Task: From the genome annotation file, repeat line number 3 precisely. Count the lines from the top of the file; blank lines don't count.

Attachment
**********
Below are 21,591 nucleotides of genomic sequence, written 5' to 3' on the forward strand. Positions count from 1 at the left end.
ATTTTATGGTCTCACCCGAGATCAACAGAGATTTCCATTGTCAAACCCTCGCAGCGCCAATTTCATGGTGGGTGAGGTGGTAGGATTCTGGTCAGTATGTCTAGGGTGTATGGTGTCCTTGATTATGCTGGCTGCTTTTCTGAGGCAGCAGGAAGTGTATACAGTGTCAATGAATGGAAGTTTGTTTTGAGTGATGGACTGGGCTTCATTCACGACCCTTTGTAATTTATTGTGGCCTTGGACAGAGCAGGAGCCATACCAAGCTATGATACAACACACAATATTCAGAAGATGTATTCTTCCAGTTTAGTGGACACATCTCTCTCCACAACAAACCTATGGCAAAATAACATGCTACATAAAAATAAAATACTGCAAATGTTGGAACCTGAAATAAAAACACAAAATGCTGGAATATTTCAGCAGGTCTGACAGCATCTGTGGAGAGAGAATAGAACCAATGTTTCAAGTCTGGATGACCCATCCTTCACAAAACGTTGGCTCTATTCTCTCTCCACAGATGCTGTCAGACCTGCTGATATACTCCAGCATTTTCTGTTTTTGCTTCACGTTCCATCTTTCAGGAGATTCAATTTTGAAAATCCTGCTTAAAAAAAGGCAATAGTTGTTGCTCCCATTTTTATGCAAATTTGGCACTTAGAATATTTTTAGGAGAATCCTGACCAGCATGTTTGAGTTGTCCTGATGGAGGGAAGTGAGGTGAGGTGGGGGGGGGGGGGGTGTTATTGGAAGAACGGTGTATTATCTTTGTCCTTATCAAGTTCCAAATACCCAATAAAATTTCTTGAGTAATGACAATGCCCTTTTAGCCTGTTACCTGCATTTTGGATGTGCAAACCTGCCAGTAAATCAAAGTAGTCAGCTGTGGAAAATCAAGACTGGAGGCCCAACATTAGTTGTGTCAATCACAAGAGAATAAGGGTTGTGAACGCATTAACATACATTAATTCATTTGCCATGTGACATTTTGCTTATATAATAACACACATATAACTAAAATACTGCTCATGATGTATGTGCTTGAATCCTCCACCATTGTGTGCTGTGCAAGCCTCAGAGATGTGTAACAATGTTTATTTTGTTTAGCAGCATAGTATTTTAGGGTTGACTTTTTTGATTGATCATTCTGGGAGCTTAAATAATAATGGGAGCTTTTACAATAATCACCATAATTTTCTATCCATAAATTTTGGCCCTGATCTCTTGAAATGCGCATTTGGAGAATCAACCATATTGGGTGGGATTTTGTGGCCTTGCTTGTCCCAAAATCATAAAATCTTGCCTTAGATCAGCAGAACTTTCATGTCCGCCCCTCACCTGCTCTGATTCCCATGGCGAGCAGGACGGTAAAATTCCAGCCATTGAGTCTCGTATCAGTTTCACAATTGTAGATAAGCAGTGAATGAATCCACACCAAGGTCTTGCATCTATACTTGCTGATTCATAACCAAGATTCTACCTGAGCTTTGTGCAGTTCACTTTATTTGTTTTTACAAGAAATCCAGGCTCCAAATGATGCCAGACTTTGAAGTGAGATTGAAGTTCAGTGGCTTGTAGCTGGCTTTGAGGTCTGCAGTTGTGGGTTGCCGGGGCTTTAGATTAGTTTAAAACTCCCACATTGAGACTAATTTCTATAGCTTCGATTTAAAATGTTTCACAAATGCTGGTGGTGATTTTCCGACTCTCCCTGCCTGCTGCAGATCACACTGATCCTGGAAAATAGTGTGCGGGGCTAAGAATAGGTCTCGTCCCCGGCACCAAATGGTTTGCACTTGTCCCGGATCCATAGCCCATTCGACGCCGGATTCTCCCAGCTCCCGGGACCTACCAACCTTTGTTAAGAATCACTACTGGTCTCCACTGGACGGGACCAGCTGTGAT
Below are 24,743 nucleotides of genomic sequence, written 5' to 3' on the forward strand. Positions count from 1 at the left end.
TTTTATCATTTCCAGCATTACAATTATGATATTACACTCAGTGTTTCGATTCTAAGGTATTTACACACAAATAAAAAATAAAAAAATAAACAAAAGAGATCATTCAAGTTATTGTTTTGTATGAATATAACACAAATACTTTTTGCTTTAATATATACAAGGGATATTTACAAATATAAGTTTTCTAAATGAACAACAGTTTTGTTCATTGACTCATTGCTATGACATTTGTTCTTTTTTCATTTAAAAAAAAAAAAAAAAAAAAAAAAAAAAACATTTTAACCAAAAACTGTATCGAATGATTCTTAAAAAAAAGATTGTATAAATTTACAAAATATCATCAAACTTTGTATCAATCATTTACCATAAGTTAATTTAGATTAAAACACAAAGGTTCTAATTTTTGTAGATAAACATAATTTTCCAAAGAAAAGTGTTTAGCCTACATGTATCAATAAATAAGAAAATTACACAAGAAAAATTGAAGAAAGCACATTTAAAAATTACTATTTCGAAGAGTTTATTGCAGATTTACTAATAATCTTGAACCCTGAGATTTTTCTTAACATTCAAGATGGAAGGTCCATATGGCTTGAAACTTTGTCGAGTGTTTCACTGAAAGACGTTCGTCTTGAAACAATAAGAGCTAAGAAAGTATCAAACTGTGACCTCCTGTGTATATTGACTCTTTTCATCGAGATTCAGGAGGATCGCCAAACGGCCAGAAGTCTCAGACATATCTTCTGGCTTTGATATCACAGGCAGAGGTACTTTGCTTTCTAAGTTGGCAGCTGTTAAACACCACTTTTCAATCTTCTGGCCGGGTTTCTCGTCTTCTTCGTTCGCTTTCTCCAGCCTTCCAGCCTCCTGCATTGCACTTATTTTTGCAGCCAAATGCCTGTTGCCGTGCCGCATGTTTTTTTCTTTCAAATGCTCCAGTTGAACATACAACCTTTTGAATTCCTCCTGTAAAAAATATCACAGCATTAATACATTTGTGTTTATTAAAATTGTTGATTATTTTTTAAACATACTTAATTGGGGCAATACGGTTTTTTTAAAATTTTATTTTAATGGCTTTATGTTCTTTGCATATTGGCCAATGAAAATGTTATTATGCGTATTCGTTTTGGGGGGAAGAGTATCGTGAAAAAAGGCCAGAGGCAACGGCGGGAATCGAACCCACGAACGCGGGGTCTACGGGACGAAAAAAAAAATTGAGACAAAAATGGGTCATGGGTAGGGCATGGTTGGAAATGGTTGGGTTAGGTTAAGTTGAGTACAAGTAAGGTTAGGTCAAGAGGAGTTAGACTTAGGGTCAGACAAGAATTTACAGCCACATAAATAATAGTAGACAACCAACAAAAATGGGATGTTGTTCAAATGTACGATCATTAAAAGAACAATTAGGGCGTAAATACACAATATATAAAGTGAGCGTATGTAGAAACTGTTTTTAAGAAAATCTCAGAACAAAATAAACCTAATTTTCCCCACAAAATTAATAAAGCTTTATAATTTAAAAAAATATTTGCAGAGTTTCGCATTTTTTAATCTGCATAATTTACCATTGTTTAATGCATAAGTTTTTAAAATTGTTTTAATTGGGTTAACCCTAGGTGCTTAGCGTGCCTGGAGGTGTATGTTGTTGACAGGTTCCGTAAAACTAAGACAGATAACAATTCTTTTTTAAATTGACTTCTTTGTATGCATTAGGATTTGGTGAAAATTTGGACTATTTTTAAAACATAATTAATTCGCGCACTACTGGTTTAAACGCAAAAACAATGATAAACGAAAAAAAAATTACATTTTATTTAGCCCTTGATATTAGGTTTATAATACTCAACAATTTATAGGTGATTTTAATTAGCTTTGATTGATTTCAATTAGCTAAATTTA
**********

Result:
Below are 24,743 nucleotides of genomic sequence, written 5' to 3' on the forward strand. Positions count from 1 at the left end.